Sunday, September 21, 2008

Photos from the National Finals

I went to the Finals in Sturgis, SD, last week and it was amazing. I met some terrific people and saw some amazing dogs! I took some pictures, but because I was volunteering (scribing and helping with the exhausting), I only got a chance to photograph a few of the runs. But here's a sampling of them:

Dan Keeton and Bingo

Don Helsley and Cap

Larry Adams and Mirk

Marilyn Terpstra's Gin

Libby Nieder and Lyn

Scott Glen and Maid

Dennis Gellings and Jan

Jennifer Clark-Ewers and Sweep

Laura Hicks and Jag

Handlers watching under the tent

Laura and Hub discuss business, while Denice looks on

Sheep were rambioullets

Exhausted sheep moving along

to join their buddies

Judges' tent

The 18 finalists were introduced to the crowd. Here, Don Helsley, Patrick Shannahan, Ron Burkey, Scott Glen, and Amanda Milliken are making their way onto the field.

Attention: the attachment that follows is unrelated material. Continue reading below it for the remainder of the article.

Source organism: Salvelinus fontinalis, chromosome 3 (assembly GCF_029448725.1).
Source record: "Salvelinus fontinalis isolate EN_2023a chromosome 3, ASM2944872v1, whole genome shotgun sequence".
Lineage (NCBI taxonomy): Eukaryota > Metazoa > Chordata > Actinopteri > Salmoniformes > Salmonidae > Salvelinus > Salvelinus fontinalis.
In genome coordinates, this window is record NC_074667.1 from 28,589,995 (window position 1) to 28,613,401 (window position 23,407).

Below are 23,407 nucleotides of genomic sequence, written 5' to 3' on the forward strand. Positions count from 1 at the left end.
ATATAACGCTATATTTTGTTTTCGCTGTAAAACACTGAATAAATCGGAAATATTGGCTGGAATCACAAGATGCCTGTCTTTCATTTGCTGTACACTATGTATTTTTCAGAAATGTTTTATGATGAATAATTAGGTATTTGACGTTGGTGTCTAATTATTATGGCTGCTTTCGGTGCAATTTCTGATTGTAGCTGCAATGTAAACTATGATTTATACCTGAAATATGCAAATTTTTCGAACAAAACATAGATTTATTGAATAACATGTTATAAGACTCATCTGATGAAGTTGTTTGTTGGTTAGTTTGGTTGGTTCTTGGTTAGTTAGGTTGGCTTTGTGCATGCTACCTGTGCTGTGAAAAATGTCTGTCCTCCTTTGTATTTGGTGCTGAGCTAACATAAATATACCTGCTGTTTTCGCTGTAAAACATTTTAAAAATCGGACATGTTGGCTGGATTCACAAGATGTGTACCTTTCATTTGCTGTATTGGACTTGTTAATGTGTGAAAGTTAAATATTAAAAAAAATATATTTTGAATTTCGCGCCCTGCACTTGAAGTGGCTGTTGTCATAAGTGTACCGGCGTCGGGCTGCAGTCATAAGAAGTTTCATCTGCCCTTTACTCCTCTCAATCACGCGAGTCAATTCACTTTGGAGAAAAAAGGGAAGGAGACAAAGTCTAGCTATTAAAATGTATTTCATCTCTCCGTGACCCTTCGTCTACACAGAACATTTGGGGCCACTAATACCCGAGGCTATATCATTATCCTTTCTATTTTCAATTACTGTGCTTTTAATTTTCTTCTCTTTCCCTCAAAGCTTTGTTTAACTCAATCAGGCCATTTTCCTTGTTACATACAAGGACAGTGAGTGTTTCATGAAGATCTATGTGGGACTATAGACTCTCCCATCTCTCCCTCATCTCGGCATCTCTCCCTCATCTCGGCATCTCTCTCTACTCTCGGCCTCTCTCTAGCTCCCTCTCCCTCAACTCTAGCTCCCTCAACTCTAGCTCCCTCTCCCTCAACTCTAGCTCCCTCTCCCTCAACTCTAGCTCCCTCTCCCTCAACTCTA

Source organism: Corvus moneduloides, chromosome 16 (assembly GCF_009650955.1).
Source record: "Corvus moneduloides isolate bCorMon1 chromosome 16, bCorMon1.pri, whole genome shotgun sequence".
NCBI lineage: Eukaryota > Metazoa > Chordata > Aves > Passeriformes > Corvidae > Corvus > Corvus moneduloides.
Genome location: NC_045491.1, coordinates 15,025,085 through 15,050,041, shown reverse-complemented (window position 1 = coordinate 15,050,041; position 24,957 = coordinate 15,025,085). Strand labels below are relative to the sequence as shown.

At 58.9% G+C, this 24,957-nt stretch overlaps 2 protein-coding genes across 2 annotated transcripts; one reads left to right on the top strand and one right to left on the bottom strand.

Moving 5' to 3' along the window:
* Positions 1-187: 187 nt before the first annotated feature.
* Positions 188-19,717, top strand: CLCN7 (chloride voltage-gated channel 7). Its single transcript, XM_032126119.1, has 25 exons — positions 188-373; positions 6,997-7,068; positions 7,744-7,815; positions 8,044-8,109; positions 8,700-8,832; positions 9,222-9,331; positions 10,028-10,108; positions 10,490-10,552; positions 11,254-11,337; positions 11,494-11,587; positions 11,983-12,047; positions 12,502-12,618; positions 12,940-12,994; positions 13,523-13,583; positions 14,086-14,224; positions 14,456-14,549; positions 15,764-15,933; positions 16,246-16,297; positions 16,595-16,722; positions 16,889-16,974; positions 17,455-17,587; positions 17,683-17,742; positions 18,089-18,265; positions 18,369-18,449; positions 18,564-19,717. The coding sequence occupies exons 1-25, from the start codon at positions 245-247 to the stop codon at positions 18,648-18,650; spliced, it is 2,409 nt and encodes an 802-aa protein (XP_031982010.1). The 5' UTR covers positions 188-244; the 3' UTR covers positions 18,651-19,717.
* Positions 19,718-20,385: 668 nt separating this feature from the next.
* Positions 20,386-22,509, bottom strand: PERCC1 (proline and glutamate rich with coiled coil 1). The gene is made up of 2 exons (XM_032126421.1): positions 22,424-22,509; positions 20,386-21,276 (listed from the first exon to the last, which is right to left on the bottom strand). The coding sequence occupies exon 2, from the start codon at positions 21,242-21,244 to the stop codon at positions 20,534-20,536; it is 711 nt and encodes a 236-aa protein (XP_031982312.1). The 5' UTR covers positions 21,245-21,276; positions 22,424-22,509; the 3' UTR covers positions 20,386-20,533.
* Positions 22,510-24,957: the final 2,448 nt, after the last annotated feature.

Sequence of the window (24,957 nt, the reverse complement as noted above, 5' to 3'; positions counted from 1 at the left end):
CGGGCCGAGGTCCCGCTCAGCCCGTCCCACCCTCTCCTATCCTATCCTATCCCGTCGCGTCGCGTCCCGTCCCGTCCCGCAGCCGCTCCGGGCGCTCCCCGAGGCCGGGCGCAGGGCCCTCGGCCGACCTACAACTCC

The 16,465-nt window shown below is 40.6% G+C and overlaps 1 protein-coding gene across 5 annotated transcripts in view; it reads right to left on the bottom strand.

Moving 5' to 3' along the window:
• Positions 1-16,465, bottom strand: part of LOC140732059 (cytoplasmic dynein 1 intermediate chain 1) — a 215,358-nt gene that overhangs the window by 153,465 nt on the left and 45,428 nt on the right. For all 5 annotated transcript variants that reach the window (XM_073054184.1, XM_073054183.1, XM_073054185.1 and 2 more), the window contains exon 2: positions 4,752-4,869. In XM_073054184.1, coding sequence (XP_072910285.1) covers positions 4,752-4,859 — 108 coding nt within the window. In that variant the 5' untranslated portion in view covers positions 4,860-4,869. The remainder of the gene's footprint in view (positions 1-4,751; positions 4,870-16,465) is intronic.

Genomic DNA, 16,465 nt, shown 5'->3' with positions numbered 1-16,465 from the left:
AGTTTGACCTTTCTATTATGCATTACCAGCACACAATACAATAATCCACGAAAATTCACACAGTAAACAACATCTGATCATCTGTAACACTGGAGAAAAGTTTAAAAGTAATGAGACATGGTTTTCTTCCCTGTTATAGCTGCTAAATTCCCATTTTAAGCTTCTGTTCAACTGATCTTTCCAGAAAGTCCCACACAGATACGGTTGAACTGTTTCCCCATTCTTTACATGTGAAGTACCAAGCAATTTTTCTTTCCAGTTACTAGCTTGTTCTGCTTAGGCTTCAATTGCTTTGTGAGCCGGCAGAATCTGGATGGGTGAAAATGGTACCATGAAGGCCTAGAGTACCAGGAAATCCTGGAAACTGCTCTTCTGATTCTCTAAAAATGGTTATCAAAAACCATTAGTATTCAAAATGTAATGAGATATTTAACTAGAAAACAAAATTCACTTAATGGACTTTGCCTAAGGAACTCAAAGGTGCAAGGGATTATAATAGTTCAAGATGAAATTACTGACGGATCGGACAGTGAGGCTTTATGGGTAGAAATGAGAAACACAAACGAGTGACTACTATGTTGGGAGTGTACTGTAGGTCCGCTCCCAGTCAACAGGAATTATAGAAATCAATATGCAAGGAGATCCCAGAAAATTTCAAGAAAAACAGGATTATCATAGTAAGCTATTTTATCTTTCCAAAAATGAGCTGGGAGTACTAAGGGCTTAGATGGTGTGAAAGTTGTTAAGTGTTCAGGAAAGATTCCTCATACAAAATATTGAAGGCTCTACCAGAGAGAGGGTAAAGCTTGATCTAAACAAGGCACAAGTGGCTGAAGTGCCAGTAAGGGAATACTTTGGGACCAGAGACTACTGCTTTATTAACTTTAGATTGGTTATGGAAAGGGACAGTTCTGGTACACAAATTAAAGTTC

Set out crew coming down from the hill for the opening ceremony

I spent a lot of time being "Bucket Girl," or, more affectionately, "Bo Peep." We used two sets of three bottle lambs as a draw for the trial rambioullets coming off the field into the exhaust pen, where we removed collars and sent them on their way. One of my jobs was to lure the bottle lambs around with the grain :-)

You can see a few more here. I had a lot of fun, and I look forward to going again, maybe one day as a competitor!

Friday, September 19, 2008


It's been a while since I've updated. So much has happened that it became difficult to know where to begin once I fell a little behind. But I'll try to remember everything. I worked Taz and Craig a few more times right after Faansie's clinic.

Taz and Craig are ready to work!

A couple of times were at B&I's place; both days were about the same. Things did not go so well—the sheep there are so light and really just want to run back to the draw, so it was difficult to insist on a proper outrun with Taz because in doing so the sheep would get away. Craig was able to compensate well enough to drive okay, but he was listening to me less and covering more (maybe this is a good lesson for me in reading sheep, though). The second time, I tried to bring the sheep far out into the pasture, but the sheep were just. not. flocking. and in trying to cover all of them as they split up, Craig invariably lost them back to the barn. I'm going to have to figure something else out.